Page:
As this blogger and Brian Krebs have both pointed out on a number of occasions, Experian’s ProtectMyID may only monitor Experian’s own credit reports and not those of Equifax, TransUnion, or Innovis. Now one consumer seems to have learned that lesson the hard way.
Consider the offer Target made to its customers following their massive breach (emphasis added by me):
This ProtectMyID package includes the necessary tools guests need for credit monitoring and identity theft protection. It does not include Experian credit score or reports from Equifax and TransUnion. When visiting the enrollment site, guests will have the option to purchase these additional products at their own expense if they choose, but are not required to purchase a credit score to receive the benefits of credit monitoring and identity theft protection.
Although Target stated that consumers wouldn’t get Equifax and TransUnion “reports,” did the consumers really read and understand what “reports” meant in that sentence? Did they think those reports were just credit scores or did they realize it meant those credit reports wouldn’t be monitored?
If consumers didn’t read carefully, and then only read Experian’s bulleted list of features in the sign-up for the activation code, they might not realize what they weren’t getting (screen cap credit: Brian Krebs):
To be clear: if consumers purchase ProtectMyID directly from Experian, they get “Daily monitoring of your Experian, Equifax®, and TransUnion® Credit Reports with email alert notifications when key changes occur,” but that’s not the same “ProtectMyID” service a company may arrange for following a breach, even though the name is the same.
A spokesperson from Experian confirmed to DataBreaches.net that they offer a 1-Bureau Experian monitoring product and a 3-Bureau monitoring product to data breach clients. And they confirmed that Target had purchased the 1-Bureau Experian monitoring product.
Yesterday, Pam Zekman of CBS reported on how one consumer who signed up for ProtectMyID after the Target breach was stunned to become an ID theft victim:
Identity thieves charged $1,400 at one department store and $6,000 more on two credit cards they opened in Walters name.
Walters says he got no alerts from ProtectMyID.
“They said we don’t see anything. And I was just flabbergasted. I was like, ‘What do you mean you don’t see anything. How could you not see anything? There’s two accounts open. There’s charges on them, and you see nothing?’”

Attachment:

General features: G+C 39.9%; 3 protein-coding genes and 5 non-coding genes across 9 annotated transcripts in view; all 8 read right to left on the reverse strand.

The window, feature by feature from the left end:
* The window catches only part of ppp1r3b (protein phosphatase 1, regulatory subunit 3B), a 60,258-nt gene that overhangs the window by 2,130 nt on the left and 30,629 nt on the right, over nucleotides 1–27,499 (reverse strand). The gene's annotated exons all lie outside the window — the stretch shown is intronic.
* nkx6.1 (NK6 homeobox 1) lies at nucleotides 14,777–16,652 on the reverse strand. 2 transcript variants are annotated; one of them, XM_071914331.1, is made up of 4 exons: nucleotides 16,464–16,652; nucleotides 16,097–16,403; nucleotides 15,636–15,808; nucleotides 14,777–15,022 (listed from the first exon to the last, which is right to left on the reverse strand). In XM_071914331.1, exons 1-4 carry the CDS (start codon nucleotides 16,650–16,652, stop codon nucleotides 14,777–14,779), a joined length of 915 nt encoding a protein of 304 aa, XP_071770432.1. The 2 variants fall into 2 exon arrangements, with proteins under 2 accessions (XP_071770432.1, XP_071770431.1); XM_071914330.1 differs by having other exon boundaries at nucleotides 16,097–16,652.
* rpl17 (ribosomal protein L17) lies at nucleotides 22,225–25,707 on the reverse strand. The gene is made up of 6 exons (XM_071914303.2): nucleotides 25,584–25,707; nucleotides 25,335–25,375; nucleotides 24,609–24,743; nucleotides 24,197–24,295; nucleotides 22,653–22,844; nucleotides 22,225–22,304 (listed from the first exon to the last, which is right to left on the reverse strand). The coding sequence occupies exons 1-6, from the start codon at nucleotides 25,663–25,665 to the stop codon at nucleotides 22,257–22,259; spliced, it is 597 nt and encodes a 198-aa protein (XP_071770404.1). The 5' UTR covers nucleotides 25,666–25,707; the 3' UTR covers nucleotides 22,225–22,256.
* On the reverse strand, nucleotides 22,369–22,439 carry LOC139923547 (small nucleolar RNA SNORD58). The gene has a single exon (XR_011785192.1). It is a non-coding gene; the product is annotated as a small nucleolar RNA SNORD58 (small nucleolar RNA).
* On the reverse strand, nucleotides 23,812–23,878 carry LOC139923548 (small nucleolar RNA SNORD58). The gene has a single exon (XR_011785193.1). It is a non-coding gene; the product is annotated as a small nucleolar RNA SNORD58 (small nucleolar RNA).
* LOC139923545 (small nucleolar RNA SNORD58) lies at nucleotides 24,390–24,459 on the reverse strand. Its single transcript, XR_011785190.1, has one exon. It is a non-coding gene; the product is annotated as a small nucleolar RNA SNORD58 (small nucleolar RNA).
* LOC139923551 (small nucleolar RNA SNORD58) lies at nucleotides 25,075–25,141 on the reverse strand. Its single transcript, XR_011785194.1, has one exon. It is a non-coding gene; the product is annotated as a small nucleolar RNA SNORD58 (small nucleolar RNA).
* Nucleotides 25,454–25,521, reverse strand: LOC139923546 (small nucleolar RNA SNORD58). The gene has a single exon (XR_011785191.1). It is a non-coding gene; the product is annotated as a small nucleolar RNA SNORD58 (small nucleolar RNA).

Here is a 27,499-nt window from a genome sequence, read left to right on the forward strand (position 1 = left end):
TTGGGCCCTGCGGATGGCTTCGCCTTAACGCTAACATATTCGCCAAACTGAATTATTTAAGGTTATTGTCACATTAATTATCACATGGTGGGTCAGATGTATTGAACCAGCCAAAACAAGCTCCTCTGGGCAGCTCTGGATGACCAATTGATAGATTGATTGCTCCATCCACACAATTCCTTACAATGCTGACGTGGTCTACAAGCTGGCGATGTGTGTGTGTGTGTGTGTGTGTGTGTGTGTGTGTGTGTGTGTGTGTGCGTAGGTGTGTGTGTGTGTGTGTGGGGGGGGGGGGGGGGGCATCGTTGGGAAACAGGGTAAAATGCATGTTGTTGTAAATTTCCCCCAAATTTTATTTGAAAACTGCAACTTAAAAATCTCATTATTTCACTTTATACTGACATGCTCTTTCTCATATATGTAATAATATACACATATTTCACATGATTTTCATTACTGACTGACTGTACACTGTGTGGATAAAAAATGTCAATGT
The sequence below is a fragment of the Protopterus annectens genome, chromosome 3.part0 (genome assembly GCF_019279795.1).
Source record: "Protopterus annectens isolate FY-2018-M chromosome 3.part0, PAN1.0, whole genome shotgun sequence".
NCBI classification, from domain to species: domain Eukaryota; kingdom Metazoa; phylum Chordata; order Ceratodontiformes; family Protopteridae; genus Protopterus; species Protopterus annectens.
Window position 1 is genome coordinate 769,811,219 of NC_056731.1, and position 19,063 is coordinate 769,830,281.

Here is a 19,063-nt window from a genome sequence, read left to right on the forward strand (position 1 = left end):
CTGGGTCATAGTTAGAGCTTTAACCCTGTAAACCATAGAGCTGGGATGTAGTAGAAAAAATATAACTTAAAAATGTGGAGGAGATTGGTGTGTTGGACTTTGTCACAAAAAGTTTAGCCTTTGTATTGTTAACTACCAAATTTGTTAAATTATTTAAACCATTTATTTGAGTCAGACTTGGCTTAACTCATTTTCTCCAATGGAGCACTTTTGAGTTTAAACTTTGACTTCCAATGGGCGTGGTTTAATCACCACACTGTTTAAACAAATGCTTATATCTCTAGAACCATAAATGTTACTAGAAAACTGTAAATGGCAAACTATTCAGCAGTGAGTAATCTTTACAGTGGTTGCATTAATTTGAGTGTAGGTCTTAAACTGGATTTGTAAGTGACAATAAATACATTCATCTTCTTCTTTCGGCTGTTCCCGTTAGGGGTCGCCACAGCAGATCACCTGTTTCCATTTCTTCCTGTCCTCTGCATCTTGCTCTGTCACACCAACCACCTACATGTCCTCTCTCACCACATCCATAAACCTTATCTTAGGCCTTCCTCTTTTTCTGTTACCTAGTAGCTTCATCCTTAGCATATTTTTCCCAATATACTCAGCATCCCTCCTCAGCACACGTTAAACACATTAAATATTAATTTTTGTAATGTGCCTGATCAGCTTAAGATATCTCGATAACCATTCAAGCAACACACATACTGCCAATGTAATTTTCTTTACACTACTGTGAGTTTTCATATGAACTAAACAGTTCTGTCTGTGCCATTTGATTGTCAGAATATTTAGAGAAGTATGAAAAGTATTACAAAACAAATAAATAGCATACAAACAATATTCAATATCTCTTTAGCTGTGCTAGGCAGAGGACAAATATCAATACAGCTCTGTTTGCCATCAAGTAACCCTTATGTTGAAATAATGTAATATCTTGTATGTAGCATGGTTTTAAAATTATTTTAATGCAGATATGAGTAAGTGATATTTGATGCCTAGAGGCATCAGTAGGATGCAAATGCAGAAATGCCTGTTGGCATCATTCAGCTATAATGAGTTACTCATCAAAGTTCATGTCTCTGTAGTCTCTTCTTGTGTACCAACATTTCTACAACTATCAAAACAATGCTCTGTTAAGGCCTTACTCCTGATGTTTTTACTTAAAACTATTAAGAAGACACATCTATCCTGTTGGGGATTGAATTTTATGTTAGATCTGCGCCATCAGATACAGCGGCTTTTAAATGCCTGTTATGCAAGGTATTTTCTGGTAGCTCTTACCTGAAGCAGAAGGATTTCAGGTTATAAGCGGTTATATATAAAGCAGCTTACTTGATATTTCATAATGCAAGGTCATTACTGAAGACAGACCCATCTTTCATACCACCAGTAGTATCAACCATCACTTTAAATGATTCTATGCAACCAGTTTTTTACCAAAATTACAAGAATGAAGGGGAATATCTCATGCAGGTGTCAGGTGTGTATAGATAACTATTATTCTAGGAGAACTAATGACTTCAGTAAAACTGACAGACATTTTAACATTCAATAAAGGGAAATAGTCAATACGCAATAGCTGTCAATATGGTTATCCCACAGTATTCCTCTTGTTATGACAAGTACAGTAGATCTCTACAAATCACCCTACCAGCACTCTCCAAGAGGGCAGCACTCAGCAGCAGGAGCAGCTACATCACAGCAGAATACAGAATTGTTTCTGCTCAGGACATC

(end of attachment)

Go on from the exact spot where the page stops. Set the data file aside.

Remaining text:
The service didn’t see anything, apparently, because the free protection package Target paid for only monitored credit bureau reports from one company: Experian, the company that operates ProtectMyID.
“That is the biggest hole in this net,” says William Kresse of Governors State University, an anti-fraud authority. “Some of these credit protection services only use one of the three credit reporting services.”
Experian says it takes consumer concerns very seriously and there was no sign of an error in the Walters case.
Yes, we’re supposed to read terms and conditions and understand what we’re getting – or not getting – when we sign up for a service. But should breached entities be offering a 1-bureau credit monitoring service instead of a service that monitors the “Big Three?” I don’t think so. I don’t know what, if anything, the FTC can do about this, but if consumers wind up with a false sense of security following a breach because the breached entity has offered a 1-bureau product while claiming it’s giving consumers the necessary tools to protect themselves, then is that an unfair or deceptive practice?
The bottom line is this: consumers need to become more savvy and not accept offers of products that do not give them good protection – but companies should not be offering products that do not serve breach victims well. When a consumer files a fraud alert with one credit reporting company, that company is required to notify the other two. And that serves the consumer well. But should credit monitoring products be able to claim they offer good protection against ID theft if they only monitor one of big credit reporting firms? And should companies be allowed to offer such incomplete services to breach victims? There’s no law requiring companies to offer credit monitoring services, but maybe we need some provision that if they do offer it, it needs to meet a certain standard.
Paging the FTC to Aisle 4….